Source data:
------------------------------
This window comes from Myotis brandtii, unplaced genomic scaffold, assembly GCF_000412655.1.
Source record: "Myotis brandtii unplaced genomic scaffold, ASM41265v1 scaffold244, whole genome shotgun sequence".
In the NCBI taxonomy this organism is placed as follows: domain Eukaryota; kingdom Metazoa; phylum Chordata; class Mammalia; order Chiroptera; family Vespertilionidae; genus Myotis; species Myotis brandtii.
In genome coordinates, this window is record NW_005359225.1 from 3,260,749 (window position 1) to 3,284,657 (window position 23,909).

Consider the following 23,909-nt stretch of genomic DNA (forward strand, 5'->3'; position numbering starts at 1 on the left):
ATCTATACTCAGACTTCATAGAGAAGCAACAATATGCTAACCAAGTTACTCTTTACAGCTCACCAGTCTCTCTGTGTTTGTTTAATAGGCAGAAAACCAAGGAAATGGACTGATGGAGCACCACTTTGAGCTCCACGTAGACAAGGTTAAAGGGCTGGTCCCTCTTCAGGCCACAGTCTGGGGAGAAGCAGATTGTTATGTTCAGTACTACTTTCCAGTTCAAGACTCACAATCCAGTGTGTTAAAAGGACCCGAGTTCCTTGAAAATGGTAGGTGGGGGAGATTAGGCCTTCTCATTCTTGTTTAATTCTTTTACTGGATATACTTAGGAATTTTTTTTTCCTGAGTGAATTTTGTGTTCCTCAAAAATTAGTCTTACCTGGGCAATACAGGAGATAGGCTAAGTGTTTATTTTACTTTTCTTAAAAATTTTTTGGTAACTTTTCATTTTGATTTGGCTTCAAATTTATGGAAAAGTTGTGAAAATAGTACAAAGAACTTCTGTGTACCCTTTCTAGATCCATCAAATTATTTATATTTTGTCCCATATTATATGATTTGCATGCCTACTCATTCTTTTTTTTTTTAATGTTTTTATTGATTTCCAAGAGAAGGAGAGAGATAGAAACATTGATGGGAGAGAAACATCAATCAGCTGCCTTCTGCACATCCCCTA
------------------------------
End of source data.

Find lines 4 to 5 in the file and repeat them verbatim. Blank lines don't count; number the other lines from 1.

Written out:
In genome coordinates, this window is record NW_005359225.1 from 3,260,749 (window position 1) to 3,284,657 (window position 23,909).

Consider the following 23,909-nt stretch of genomic DNA (forward strand, 5'->3'; position numbering starts at 1 on the left):